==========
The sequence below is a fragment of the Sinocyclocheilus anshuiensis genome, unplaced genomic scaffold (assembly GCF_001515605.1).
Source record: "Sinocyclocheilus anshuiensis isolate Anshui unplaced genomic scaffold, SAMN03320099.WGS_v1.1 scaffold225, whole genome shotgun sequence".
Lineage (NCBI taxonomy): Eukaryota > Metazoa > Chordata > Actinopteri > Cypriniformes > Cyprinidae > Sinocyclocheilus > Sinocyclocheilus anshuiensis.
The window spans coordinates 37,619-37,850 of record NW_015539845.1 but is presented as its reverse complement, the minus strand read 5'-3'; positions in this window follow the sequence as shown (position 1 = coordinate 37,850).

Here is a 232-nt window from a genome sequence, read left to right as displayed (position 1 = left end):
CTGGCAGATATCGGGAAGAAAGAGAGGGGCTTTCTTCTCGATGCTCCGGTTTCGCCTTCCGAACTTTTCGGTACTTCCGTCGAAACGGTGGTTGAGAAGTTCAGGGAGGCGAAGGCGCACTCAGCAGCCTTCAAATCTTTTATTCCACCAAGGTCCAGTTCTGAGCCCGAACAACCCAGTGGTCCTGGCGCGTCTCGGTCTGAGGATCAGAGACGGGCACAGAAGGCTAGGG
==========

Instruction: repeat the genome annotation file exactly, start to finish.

The sequence below is a fragment of the Sinocyclocheilus anshuiensis genome, unplaced genomic scaffold (assembly GCF_001515605.1).
Source record: "Sinocyclocheilus anshuiensis isolate Anshui unplaced genomic scaffold, SAMN03320099.WGS_v1.1 scaffold225, whole genome shotgun sequence".
Lineage (NCBI taxonomy): Eukaryota > Metazoa > Chordata > Actinopteri > Cypriniformes > Cyprinidae > Sinocyclocheilus > Sinocyclocheilus anshuiensis.
The window spans coordinates 37,619-37,850 of record NW_015539845.1 but is presented as its reverse complement, the minus strand read 5'-3'; positions in this window follow the sequence as shown (position 1 = coordinate 37,850).

Here is a 232-nt window from a genome sequence, read left to right as displayed (position 1 = left end):
CTGGCAGATATCGGGAAGAAAGAGAGGGGCTTTCTTCTCGATGCTCCGGTTTCGCCTTCCGAACTTTTCGGTACTTCCGTCGAAACGGTGGTTGAGAAGTTCAGGGAGGCGAAGGCGCACTCAGCAGCCTTCAAATCTTTTATTCCACCAAGGTCCAGTTCTGAGCCCGAACAACCCAGTGGTCCTGGCGCGTCTCGGTCTGAGGATCAGAGACGGGCACAGAAGGCTAGGG